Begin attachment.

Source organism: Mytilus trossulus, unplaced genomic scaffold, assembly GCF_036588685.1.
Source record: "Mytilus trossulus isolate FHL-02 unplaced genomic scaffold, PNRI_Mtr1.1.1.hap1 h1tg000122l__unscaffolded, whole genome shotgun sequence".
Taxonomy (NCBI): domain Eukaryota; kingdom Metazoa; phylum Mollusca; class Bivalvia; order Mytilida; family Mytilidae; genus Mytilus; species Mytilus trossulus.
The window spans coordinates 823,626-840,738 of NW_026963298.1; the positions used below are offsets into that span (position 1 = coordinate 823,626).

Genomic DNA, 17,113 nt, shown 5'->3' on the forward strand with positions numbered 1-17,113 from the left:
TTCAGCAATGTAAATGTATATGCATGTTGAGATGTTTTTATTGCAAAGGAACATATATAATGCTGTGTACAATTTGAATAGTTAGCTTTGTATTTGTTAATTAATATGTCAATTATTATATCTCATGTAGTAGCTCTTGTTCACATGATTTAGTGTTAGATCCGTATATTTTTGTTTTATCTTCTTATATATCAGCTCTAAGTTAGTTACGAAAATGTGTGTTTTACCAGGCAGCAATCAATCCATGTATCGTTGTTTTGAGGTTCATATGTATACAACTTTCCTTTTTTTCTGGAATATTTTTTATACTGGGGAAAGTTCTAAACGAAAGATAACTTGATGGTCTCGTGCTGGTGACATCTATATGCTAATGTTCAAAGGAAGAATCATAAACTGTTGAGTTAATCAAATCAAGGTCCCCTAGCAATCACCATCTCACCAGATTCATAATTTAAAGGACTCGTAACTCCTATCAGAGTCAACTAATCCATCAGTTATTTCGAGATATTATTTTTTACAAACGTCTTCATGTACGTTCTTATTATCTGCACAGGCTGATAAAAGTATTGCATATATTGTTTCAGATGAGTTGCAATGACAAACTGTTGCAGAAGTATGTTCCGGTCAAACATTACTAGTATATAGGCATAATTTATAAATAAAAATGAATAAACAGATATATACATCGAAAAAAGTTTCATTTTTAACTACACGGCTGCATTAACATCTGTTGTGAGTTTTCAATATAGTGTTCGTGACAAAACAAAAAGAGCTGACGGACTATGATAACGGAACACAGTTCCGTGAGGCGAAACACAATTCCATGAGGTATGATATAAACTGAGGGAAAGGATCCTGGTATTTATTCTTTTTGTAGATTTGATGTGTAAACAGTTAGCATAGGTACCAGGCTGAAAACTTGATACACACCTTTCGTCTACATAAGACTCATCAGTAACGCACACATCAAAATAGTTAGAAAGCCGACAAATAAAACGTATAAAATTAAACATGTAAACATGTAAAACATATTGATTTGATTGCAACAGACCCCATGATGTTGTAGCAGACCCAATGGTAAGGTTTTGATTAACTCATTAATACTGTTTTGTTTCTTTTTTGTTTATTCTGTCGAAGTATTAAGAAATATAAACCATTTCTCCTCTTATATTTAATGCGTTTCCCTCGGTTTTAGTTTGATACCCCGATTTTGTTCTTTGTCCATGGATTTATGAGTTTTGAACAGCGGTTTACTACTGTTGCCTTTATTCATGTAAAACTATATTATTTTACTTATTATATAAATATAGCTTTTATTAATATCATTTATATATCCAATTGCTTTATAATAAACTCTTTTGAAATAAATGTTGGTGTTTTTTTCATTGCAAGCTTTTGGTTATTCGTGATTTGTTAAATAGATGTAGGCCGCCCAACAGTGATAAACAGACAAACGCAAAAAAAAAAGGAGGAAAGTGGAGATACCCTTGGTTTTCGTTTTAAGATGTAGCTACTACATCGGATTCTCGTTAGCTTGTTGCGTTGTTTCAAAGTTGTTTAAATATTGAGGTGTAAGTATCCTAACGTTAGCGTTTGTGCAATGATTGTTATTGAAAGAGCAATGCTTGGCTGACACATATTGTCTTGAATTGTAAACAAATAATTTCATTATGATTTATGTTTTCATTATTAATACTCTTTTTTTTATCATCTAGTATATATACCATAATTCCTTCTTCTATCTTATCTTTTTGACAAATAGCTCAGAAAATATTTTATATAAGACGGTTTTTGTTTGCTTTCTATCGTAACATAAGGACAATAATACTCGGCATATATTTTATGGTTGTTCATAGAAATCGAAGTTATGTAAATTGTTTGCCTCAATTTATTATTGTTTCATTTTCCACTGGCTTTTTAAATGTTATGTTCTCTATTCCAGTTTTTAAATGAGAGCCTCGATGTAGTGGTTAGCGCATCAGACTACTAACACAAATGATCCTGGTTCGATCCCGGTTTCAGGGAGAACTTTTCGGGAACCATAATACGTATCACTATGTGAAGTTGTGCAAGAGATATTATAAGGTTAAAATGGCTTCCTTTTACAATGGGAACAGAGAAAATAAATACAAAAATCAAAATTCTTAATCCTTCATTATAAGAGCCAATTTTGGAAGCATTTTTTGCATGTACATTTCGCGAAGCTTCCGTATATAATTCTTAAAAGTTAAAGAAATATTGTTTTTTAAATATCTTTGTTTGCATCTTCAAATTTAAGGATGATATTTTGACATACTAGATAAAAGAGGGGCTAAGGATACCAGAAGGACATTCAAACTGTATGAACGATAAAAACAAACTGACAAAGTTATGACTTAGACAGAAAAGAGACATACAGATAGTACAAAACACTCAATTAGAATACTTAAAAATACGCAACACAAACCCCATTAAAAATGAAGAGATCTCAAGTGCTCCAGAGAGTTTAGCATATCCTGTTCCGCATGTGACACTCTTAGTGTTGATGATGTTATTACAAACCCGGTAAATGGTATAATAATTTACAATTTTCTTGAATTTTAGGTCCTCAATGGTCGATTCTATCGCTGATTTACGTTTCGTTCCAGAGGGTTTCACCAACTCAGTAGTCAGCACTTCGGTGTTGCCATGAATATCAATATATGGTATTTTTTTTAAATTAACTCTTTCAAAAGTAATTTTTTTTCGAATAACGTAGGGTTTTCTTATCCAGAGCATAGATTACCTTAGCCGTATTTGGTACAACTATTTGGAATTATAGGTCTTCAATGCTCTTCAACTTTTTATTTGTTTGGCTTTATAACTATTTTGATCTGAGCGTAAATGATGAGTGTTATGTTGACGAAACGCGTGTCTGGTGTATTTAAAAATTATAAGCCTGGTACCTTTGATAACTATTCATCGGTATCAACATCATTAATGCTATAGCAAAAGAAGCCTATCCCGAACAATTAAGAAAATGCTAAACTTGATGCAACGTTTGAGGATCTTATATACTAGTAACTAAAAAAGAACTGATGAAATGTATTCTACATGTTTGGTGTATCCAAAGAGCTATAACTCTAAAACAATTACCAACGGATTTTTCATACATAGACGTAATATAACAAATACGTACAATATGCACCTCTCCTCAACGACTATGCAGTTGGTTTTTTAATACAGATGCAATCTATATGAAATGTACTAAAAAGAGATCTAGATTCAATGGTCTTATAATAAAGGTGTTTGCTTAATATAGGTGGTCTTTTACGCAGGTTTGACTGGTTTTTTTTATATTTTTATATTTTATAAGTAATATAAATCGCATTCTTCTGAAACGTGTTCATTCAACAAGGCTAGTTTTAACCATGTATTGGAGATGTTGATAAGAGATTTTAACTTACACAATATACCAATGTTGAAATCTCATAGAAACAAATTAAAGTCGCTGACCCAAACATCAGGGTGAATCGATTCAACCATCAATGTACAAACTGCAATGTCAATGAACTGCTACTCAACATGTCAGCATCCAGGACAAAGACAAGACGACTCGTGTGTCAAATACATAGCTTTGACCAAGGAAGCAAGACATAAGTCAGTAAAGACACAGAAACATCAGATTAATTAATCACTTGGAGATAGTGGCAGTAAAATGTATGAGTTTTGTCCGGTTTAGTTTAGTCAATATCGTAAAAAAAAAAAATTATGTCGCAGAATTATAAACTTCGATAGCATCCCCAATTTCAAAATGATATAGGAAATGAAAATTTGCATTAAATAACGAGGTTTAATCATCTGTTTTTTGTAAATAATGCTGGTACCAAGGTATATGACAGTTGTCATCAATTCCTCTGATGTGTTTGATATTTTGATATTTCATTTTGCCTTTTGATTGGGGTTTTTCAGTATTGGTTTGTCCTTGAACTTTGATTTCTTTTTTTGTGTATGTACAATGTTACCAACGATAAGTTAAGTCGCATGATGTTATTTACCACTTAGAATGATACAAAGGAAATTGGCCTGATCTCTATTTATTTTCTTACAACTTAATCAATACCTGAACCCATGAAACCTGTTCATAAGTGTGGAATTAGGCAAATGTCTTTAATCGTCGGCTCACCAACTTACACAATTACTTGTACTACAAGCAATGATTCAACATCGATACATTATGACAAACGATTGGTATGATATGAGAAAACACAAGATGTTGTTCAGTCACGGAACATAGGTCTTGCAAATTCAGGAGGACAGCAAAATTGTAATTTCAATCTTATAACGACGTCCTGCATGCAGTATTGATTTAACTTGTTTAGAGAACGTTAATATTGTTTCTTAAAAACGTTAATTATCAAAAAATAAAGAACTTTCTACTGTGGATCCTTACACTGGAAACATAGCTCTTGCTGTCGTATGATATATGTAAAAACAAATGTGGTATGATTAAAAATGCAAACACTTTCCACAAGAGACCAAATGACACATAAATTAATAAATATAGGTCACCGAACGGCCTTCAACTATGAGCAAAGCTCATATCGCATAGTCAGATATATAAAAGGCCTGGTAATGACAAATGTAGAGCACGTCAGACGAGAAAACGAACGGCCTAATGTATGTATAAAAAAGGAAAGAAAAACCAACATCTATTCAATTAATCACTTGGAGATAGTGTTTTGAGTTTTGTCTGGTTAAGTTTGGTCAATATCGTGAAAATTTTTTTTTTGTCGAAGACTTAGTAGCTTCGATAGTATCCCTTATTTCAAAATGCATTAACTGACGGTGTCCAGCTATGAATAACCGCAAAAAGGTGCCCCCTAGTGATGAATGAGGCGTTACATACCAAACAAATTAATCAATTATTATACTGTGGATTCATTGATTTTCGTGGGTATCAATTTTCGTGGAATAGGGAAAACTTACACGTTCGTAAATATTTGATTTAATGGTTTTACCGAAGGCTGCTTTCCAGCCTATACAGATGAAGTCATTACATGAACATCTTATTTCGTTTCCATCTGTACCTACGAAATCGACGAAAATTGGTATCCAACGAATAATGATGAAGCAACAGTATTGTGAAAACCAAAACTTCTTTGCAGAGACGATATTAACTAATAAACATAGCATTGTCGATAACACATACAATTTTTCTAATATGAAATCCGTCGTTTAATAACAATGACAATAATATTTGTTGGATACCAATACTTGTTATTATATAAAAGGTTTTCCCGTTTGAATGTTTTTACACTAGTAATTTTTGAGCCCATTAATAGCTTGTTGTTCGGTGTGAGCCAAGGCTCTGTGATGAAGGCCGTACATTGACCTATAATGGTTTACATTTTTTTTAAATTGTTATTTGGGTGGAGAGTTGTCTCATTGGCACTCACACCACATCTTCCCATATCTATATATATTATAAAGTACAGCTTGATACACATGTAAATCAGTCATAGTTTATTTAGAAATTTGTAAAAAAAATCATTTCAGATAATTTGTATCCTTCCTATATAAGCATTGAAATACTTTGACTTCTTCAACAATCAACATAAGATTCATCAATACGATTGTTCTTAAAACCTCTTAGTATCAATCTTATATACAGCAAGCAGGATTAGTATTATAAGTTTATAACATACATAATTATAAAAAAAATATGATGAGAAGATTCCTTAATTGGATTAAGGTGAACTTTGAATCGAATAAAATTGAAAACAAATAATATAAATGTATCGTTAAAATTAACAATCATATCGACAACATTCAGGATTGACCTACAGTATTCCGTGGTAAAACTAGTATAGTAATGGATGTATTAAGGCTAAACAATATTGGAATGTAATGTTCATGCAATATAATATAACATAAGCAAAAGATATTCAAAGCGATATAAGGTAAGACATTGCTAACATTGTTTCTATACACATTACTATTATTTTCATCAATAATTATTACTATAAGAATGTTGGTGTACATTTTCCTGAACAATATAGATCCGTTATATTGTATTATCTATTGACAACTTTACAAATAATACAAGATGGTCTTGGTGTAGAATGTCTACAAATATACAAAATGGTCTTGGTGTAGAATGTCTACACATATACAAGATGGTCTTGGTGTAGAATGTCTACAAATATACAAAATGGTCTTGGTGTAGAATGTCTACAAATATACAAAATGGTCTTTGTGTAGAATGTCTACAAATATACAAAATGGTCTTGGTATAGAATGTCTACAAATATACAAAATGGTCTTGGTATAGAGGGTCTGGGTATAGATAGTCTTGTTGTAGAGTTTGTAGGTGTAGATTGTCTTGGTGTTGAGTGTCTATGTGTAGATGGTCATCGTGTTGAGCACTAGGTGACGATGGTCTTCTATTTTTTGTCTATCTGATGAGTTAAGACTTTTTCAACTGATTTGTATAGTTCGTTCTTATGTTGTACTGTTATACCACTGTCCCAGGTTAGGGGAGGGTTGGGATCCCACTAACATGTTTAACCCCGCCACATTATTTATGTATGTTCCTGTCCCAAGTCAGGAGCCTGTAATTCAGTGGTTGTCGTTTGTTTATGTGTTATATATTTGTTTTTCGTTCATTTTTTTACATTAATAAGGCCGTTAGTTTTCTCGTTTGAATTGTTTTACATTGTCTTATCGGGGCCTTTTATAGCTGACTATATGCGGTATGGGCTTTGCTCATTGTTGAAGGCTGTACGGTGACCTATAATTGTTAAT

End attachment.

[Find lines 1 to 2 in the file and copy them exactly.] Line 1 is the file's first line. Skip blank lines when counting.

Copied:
Source organism: Mytilus trossulus, unplaced genomic scaffold, assembly GCF_036588685.1.
Source record: "Mytilus trossulus isolate FHL-02 unplaced genomic scaffold, PNRI_Mtr1.1.1.hap1 h1tg000122l__unscaffolded, whole genome shotgun sequence".